Do pass/fail grades count? Yes, these grades may satisfy your core-course requirements. The Eligibility Center will assign your high school’s lowest passing grade for a pass/fail class.
May courses taken in the eighth grade that are high school core courses (e.g., Algebra I, Spanish 1, Freshman Composition) be used to meet the core-course requirement? A high school course taken in the eighth grade may be used if the course is on the high school transcript with a grade and credit and if the course is on the high school’s NCAA List of Approved Core Courses.
May independent-study, Internet and correspondence courses count as core courses? Yes, if the following four conditions are met:
1. The course meets core-course requirements;
2. You and the instructor have access to each other during the course so that the instructor can teach, evaluate and provide assistance to you;
3. Appropriate academic authorities evaluate your work according to the high school’s academic policies; and
4. The course is acceptable for any student to take and is placed on your high school transcript.
May college courses count as core courses? College courses may be used to satisfy core-curriculum requirements if the courses are accepted and awarded credit by the high school for any student and meet all other requirements for core courses. For NCAA Division I only, such courses must be placed on the student’s high school transcript. Courses taken at a college will NOT appear on the high school’s NCAA List of Approved Core Courses. The high school’s NCAA List of Approved Core Courses will include only those courses taught/offered by the high school.
How are courses taken over two years counted? A one-year course that is spread over a longer period of time is considered one course and will receive a maximum of one core-course credit. (Example: Algebra 1, spread over two years, would receive one unit of credit.)
Academic Eligibility Frequently Asked Questions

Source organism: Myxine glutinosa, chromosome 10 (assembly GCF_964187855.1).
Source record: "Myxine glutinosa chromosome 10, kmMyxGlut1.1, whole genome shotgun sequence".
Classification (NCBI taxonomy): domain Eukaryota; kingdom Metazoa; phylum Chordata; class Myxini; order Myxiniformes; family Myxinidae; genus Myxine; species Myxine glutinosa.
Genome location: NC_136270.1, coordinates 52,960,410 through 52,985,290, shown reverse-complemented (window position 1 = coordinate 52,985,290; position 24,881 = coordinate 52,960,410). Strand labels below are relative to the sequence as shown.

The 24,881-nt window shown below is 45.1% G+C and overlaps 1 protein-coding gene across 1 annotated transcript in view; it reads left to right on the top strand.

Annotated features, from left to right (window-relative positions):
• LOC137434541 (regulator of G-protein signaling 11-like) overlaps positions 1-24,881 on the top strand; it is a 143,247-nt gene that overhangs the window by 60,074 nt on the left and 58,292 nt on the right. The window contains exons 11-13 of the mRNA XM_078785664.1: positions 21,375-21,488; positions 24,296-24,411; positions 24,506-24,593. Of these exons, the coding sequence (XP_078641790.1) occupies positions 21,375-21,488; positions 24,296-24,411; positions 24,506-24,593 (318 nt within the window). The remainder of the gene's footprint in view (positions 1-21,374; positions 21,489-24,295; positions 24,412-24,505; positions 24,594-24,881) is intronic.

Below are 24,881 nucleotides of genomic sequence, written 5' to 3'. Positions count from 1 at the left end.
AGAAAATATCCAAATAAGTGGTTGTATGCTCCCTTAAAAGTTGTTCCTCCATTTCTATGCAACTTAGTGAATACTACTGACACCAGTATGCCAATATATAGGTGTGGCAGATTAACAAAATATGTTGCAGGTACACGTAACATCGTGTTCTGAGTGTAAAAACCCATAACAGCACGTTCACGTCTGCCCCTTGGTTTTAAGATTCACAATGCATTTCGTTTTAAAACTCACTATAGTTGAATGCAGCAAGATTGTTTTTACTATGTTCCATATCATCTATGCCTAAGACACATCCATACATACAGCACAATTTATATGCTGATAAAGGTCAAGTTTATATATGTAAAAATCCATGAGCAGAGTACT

May my study in a foreign country help me meet core-course requirements? If you attended a secondary school outside the United States for all or part of grades nine through 12, different evaluation procedures will be applied to your international education documents. You must submit original-language documents with certified translations for Eligibility Center evaluation.
How is my core-course GPA calculated?
Your core-course GPA is the average of your best grades achieved for all required core courses. If you have taken extra core courses, those courses will be used in your GPA, only if they improve your GPA.
Can weighted grades for honors or advanced-placement courses be factored into the calculation of the student’s core GPA? A school’s normal practice of weighting honors or advanced courses may be used, as long as the weighting is used for computing GPAs. Weighting cannot be used if the high school weights grades for the purpose of determining class rank. Additionally, in no instance may the student receive greater than 1.000 additional quality points for purposes of calculating the GPA for initial eligibility. How is the NCAA core GPA different from a student’s overall GPA? The NCAA core-course GPA is calculated using only NCAA-approved core courses in the required number of core units. High school GPAs generally include the grades from most or all courses attempted in grades nine through 12.